Canada is going to pay for the entire cost of the bridge, which I believe is estimated to be over $1 billion. On the US side, there are still going to be some costs that they have to cover including expropriating property for a customs plaza and building a short connector road to I-75. The Canadian government hasn't offered to pay those costs, and I believe those are the costs the bridge is hoping to block. (**EDIT: Turns out Canada has agreed to pay for the connector road and expropriation costs[1]
    Should the proposition be successful in preventing the state from spending money on those costs, I believe that is when the US government can step in and make it a federal project rather than a state project, which mean no Michigan funds will be spent on the project at all, so the proposition would have no control over those funds."

  23. Tim

    Regarding trucks backing up on Huron Church:

    A $4B project to simply avoid a handful of traffic lights is a fool's errand. If 250 homes and business in Delray (Detroit) can be levelled for the 'greater good' (NITC) then likewise Sandwich (WIndsor) can be reworked to handle Huron Church handle the increased traffic. This would result in a shorter route for truckers than the proposed NITC route.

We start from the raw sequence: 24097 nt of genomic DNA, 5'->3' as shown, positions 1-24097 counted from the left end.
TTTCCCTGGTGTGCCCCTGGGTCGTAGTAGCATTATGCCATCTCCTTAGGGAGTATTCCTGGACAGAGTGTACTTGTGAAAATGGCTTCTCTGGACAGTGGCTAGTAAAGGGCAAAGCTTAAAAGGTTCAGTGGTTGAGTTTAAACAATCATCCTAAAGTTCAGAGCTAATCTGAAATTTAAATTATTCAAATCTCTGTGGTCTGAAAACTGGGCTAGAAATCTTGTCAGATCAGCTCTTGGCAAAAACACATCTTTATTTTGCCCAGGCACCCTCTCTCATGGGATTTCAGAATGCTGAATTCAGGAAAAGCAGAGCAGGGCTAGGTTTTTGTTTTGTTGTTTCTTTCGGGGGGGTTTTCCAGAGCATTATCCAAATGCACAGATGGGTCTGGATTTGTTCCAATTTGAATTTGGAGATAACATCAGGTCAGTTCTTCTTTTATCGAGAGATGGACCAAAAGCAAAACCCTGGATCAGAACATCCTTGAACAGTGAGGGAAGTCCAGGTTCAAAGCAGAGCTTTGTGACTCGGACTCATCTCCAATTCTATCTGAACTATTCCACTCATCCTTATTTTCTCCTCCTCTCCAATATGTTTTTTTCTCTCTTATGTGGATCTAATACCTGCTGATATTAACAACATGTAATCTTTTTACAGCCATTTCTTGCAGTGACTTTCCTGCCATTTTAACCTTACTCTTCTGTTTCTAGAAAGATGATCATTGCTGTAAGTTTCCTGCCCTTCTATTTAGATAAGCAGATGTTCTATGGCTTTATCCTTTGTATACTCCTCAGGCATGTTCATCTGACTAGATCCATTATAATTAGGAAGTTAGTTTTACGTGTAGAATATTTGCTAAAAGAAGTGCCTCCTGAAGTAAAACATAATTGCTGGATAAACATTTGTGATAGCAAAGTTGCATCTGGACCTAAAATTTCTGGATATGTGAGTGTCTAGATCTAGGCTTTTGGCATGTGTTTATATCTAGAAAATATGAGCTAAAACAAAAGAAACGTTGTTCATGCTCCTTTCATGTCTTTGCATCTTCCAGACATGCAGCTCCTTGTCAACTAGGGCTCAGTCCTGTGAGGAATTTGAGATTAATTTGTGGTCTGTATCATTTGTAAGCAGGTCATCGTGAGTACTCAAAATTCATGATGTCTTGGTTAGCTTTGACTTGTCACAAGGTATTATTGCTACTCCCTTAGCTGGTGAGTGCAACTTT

In a nutshell, Sandwich is deemed off limits for reworking Huron Church but somehow it's OK to do it do Delray. That's a total NIMBY mentality. particularly if you are taking a long term, open minded view.

  24. Tim

    …also, "recouping" costs from tolls is simply charging the public who funded the infrastructure to use it; that is, charging them again.

  25. Hentgen

    There are a lot of good posts here already explaining why we need the new bridge, but I'll add to the chorus of voices. This isn't an Atlas Shrugged situation where the good industrialist is proposing to build something better and the government is trying to crush them.